30. Correction:
    “whereupon you had referred to my stick-its as ideas”.

  31. Am I the only person who finds the idea striking, and useful, that one can get a good giggle out of Kafka ? The lady did say

    We sat on a bench and he told us stories. I remember the atmosphere and his unusual stories.

  32. Yes, that struck me, too. We are so much in thrall to the deadly seriousness of modernism that we could be missing the fun factor.

  33. Stu,
    To me it is as if
    you told us that you use pink stick-its for humor, orange stick-its for invective, yellow stick-its for irony, and black stick-its for the sardonic,
    and I said that your classes reminded me of some thing else,
    and you said “What classes? Why do you call a stick-it a class? Can’t you tell the difference between a stick-it and the thing it points to?”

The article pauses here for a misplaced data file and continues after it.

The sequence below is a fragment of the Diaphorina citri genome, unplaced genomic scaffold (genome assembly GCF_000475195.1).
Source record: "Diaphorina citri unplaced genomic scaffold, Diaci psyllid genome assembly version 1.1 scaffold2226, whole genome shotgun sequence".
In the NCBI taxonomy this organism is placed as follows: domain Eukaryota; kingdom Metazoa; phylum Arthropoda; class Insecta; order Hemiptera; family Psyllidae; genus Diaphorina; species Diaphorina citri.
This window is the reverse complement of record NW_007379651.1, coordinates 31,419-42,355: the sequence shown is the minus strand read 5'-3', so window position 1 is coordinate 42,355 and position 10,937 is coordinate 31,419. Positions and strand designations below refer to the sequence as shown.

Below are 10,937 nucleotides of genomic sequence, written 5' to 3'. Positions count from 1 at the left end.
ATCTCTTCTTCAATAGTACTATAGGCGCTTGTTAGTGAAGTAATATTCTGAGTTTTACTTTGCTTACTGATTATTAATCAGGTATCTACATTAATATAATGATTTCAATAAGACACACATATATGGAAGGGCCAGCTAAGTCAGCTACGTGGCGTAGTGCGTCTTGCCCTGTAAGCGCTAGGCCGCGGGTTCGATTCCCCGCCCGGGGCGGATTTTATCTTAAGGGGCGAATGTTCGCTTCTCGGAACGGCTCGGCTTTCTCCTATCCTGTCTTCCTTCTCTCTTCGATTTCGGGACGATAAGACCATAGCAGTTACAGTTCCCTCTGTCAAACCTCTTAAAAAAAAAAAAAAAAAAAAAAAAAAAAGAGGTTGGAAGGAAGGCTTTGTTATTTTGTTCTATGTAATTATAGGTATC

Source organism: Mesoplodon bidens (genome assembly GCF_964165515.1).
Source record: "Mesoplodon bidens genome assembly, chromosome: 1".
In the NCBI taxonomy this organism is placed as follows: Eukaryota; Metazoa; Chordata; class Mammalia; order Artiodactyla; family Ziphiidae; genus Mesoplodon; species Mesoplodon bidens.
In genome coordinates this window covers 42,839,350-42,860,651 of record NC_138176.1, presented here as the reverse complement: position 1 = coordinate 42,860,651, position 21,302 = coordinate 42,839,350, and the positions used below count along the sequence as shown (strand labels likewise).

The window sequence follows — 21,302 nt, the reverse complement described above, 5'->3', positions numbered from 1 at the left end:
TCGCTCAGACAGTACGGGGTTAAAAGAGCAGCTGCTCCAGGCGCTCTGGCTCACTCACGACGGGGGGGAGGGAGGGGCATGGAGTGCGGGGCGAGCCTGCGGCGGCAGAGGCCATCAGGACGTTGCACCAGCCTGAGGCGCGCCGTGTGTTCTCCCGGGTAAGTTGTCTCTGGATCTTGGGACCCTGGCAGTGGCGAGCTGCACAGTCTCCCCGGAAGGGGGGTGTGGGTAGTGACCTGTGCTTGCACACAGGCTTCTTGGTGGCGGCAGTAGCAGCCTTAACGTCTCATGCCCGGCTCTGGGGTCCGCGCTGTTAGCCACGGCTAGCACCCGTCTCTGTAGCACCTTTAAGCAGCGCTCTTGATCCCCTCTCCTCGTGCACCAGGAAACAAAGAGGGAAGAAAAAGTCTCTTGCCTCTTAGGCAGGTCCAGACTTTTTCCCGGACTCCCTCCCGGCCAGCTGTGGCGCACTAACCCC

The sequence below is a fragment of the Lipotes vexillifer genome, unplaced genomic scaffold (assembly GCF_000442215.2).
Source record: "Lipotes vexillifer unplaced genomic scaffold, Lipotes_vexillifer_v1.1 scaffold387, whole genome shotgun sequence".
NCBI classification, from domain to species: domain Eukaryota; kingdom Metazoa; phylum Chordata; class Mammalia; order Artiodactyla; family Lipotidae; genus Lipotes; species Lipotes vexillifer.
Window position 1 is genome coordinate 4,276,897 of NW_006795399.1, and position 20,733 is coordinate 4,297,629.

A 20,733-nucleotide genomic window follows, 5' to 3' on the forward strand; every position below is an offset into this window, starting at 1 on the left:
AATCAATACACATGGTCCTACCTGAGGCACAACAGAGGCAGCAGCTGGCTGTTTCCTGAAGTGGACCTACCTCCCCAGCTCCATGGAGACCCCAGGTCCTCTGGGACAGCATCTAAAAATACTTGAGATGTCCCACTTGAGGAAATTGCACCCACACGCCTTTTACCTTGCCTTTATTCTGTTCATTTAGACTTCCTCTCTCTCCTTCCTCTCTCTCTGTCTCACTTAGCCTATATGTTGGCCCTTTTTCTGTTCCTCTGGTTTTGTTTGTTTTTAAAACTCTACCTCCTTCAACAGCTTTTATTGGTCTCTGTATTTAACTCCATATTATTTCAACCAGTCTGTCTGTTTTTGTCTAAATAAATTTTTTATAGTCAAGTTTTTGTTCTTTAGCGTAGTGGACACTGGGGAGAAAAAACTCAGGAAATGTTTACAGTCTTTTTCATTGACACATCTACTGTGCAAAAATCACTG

I really do distinguish between all of the following things:
    the concept of “yellow stick-it”
    a yellow stick-it
    the concept of “irony”
    an ironic utterance
    Maybe my choice of words tended to blur the distinction between
    the class of ironic utterances
    and
    what Stu is thinking (of?) when he chooses a yellow stick-it

  34. John Emerson says:

    Beckett, Kafka, Dostoevsky, and Melville are four authors whose funny parts get missed, just because they also have unfunny parts. I think that it’s a kind of humor that sensible, straightforward, businesslike people are incapable of noticing the existence of, much less laughing at.

  35. It would take a sober person indeed to miss the humor in Waiting for Godot.